I don’t really like the large scale layoffs either. I do think Jim Buss has some things to answer for. However, we really don’t know anything about the Lakers financial situation. Yes, they did apparently make money last year – we don’t know how much. The thing is, the Lakers are the Buss family’s only income source and they cannot afford to run deficits like, say, a Mark Cuban can.
If the Buss family thinks this lockout is going to last for the entire year, then they really must cut out some ‘bone’ from the Laker organization.
Also, they may also want to start up their organization more focused on foreign players and advanced statistics when the league reopens. Those were not strengths of this organization and Jim Buss may want to put more emphasis on them.
I am not saying these are the facts, but these are not things fans are even thinking about.
The crazy thing is there is no way to “fire” an owner once Jim Buss eventually takes the reins from his father. (See Dolan, NYK). You can replace coaches, players, systems, GMs, equipment managers, etc., but not owners. Here’s to hoping Buss Jr. really can get his act together and learn how to listen to his competent staff. This is no time to have a power play simply for the sake of it.
Darius Soriano says
#10. Dave M,
This may not seem like a difference to anyone, but when Lester ended up speaking to the press, he said that before last season he (and several other staffers) were offered contract extensions (3 year extensions, I believe) but at a reduced salary. He turned that offer down and went into last season as a lame duck (of sorts). The Lakers then let those contracts expire w/o renewing them and thus Lester (and crew) were let go.
Again, that may not seem like a difference to anyone and it’s just as easily argued that forcing paycuts on staff (especially for a franchise that’s doing as well as the Lakers) is just as bad – or worse – as firing them outright. I’m certainly disappointed that so much institutional memory has walked out the door. Just thought I’d clarify what actually happened to Lester (and presumably the others on the scouting staff).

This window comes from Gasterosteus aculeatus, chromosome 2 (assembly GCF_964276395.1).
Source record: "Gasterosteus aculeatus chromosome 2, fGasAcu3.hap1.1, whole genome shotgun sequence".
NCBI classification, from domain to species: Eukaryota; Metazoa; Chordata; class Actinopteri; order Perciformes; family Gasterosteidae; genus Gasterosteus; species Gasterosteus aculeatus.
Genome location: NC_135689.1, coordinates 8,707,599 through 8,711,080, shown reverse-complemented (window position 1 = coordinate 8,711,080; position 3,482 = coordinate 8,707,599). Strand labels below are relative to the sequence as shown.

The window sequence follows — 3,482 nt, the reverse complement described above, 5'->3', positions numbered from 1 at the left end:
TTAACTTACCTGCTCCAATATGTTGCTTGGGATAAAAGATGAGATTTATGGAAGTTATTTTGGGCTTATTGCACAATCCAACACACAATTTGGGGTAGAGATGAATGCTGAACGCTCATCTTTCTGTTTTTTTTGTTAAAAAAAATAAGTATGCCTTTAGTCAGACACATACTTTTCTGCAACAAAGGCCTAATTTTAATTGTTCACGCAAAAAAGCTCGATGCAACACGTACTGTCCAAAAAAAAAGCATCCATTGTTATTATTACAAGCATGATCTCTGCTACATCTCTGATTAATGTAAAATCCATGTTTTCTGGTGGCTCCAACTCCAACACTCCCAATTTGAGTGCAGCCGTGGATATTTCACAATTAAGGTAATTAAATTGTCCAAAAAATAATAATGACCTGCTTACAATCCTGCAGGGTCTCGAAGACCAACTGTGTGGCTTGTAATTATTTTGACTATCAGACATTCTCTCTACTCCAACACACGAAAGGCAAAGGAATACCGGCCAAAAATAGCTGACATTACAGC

dave m says
If and when we have a season, it will not lack for a storyline. I wonder if Phil is observing with bemusement, perhaps putting pen to paper?
Does anyone know:
If by some chance the entire season is lost, is that year considered fulfilled for the purpose of the contracts that are still in effect? i.e. if right now a player has a contract through the 2012-3 season, and the 2011-2 season is lost, does the contract still expire at the end of the 2012-3?
Lakers will be fine people relax.
Jim Buss might have some growing pains but he will get it right eventually.
Remember the sky was falling when Jerry West left and Kupchak took over and look how that turned out.
Bynum is not running the team and I don’t know where the writer is getting that crap from….a bit of a reach. I’m sure after the decision was made the first call was to KB24 and not Bynum.
As far as the scouts….why would you pay these people during a lockout? It is indeed time for the Lakers to shake it up a bit and I am sure they have a plan.
Rest easy all is well in Lakerdom!
Its interesting that you wrote about the coaching change today because the T’wolves officially fired Rambis. Do you think the wolves waited so long to prevent Rambis from being considered for the Lakers head coaching job. Hypothetically speaking, being fired from the worst team in the league and going back to the team he loves wouldn’t have been much of a “punishment”.
dave m says
Ex – don’t know if it’s standard but a lot of contracts have suspend and extend clauses that cover work stoppages. There’s variations as far as length or in some cases, mutual options.